Last month, we took a look at several high-profile projects that required moisture mitigation, including a new hospital in California, a Las Vegas steakhouse and a Pennsylvania dance studio. This month, we chatted with contractors across the country about their go-to moisture mitigation systems, how they broach the subject of mitigation with their clients and what types of projects they use these systems on.
Jon Bockelman of Bockelman’s Floor Service, based in Denver, recently worked with GCP Applied Technologies’ Kovara moisture mitigation sheet membrane system during an 85,000 sq. ft. rubber tile installation in the aerospace industry. “It was a new building that didn’t have permanent HVAC on during the job. General contractors always tell us the jobsite is going to be dry and ready, but with fast-track construction it just never happens.”
He said it took about a day to learn how to work with the membrane efficiently, and after that it became second nature. “The adhesive on the back of the membrane sticks to the floor like no tomorrow—if we wanted to demo it off the floor we’d need a machine. The building we worked in has a big one-third model of the space shuttle in there, and when they roll it across the floor the Kovara doesn’t move one bit.”
Bockelman added, “The Kovara was really a great alternative both time- and cost-wise to shot blasting and an epoxy system. We didn’t have to prime the floor to use it either, which was another huge time and money savings for us.”
Jason Cantin, owner of the Flooring Guru inspection service in Tampa, Fla., said he uses a range of different projects for moisture mitigation. “Since we’re in Florida where you’ll get 90% or more RH on-grade, every job I install gets some sort of mitigation.”
One of the products he’s used for many years is Titebond 531 Plus from Franklin International, a two-part epoxy sealer “that in most cases you can install on top of within two hours. So you don’t lose a day like you can with some of the other epoxy products,” he noted.
“What I love about the Franklin product is even when I was running into installers who were sloppy with mixing it, we’d end up with some minor incidences but I never once had a failure. The system comes with a roller and a wet film thickness gauge so you can make sure the film forming on top of the concrete is the right thickness.”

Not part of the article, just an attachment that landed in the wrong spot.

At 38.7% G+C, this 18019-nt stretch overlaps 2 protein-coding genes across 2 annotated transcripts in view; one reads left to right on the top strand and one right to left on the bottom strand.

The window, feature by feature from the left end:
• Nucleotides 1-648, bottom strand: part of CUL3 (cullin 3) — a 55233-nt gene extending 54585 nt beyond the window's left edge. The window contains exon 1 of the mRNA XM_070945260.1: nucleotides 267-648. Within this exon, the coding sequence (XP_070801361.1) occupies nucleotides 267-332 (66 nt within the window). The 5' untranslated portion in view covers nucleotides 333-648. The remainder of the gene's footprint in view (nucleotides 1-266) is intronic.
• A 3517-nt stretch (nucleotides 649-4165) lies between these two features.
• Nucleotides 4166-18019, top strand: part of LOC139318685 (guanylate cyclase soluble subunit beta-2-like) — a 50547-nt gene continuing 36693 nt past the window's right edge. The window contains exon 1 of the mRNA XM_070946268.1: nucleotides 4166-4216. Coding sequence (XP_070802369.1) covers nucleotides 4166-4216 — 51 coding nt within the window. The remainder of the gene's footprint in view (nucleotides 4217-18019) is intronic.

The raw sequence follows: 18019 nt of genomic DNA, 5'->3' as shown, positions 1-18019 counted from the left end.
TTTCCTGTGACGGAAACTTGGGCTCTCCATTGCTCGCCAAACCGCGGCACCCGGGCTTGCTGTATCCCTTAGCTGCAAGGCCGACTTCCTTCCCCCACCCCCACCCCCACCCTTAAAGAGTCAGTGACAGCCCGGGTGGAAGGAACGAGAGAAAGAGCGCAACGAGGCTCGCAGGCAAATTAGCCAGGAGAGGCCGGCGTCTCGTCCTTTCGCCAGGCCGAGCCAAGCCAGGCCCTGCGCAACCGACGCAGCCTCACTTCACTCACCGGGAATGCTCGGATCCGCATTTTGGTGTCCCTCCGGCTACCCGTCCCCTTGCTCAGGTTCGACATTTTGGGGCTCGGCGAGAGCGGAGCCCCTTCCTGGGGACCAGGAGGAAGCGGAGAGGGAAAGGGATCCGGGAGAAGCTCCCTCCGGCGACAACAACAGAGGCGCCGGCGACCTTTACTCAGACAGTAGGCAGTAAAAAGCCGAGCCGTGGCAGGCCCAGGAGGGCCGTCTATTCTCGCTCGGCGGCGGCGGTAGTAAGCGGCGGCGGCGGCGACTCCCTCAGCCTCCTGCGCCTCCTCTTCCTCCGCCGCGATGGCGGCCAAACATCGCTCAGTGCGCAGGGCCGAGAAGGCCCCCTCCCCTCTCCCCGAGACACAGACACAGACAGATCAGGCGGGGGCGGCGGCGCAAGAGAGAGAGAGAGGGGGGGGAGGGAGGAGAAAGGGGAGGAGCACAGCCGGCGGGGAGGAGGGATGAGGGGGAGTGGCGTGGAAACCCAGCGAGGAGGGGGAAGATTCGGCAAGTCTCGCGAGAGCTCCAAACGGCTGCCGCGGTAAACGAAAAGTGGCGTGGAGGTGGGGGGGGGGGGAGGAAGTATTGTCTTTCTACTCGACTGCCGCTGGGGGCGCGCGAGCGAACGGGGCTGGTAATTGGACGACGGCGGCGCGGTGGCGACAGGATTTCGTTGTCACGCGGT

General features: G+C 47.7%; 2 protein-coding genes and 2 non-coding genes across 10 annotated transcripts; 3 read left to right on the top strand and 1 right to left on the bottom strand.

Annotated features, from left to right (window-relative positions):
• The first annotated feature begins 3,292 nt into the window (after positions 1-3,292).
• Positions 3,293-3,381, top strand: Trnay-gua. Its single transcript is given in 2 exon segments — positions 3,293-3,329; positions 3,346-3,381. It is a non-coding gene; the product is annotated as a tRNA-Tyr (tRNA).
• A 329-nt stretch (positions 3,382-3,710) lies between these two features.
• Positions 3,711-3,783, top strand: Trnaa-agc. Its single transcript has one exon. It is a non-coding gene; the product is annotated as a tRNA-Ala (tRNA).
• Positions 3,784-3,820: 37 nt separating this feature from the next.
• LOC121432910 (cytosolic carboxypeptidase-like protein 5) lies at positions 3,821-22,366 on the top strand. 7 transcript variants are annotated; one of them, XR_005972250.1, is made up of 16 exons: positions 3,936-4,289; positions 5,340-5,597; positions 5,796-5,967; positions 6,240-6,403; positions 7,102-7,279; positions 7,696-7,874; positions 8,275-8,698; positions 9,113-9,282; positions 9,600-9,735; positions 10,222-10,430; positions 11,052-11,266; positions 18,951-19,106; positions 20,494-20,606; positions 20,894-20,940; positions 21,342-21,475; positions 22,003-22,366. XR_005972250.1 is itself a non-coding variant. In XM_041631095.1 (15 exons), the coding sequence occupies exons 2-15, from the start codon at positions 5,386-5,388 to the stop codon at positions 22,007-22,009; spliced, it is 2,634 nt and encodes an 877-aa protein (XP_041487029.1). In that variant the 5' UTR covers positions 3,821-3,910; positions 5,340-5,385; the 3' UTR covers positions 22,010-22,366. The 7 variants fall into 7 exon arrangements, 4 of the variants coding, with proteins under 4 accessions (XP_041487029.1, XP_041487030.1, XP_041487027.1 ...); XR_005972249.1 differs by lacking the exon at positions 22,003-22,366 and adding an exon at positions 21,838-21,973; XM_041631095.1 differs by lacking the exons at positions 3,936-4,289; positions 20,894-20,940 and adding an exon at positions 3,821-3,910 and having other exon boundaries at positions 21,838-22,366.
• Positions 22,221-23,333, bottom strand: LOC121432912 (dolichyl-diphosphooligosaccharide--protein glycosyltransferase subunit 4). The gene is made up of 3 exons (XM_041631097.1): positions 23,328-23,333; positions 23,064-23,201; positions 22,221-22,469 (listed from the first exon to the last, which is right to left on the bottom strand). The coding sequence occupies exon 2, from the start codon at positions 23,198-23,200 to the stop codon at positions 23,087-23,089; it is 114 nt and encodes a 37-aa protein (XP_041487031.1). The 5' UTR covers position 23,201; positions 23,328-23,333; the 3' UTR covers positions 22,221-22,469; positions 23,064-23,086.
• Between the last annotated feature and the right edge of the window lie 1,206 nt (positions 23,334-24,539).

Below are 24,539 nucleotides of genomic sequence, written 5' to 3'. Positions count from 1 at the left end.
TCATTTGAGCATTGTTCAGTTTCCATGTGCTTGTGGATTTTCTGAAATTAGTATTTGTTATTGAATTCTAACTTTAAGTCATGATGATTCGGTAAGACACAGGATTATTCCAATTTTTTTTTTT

Cantin stated that no matter how familiar he thinks he is with a product, he’ll stop and read the instructions. “The trick with moisture barriers is often whether you patch on top of it or patch below it. Each product has a specific method. If you’re going to patch, read the fine print. Each one has its quirks for each application.”
Mike Somodean, owner of MSCS Inc. in Roswell, Ga., said he includes moisture mitigation in every installation he performs. “When we’re doing a new install we always use the Wakol PU 280 moisture barrier—it’s such a great product and gives us such peace of mind, I don’t want to take a chance by not using it.”
He added, “I have a separate charge for it, but I have yet to meet anyone who doesn’t want to pay that little extra once I explain what it does. We’re educating our customers as we go. I have a folder on my phone of failures due to moisture, and once they see that, they understand the value. The way we approach every project is to provide long-term value.
“With a professional installation, every floor is going to look good once it’s done. But what customers need to think about is how that floor may be affected long-term by outside factors. A successful installation is not just about putting down a good-quality product and finish—it’s also about eliminating the moisture underneath so that the floor will remain looking beautiful.”
According to Everett Shumaker, vice president of sales and marketing for Floor-Tex Commercial Flooring in Conroe, Texas, his company has been having great success with TEC’s LiquiDam moisture mitigation system. “We’ve done several big schools with it. This year, one of the schools was having a moisture problem related to their gym floor. We demoed the existed floor, shot blasted the substrate, put the LiquiDam moisture control in, primed it, prepped it and then installed new rubber flooring.”
He said that he is always battling moisture issues in nearby Katy, Texas. “Katy is built on rice paddies, so we’re just always fighting moisture. For some reason, it’s hard to get these guys to put moisture mitigation in their budgets on the front-end. But it almost always comes up later. Yes, it’s an added cost, but in the long run it would save more of their floors.”
Shumaker noted that LiquiDam is an epoxy system “comparable to the other main epoxy systems out there. It’s a bulletproof application once it’s down. One great feature is that it turns dark blue when it’s ready. With other manufacturers the mixture might stay clear so you’re not really sure when it’s ready to use.”
Anthony Petracca, owner of Rock Solid Resurfacing in New Smyrna Beach, Fla., swears by FloorEverDri, a one-component system from UniSeal Solutions. “One of the installs we did probably two years was over St. Johns River. During Hurricane Irma that floor had sat underwater for four months. We ground the floor, cleaned it really well, applied the FloorEverDri and put an epoxy chip floor over it. We never got a callback. That’s what sold me.”
He said that he always budgets for moisture mitigation up front. “I always push it because in Florida the moisture is always fluctuating. You might get 98% RH from the slab today, and in six months you’ll get 70% or 80%.”
Petracca also appreciates how quickly the system gets absorbed into the concrete. “With epoxy systems you might have to wait a day or two to start installing. With FloorEverDri you just roll it on and it’s ready for floor covering in about an hour. I look at the moisture mitigation as an effective, low-cost insurance against flooring failures.”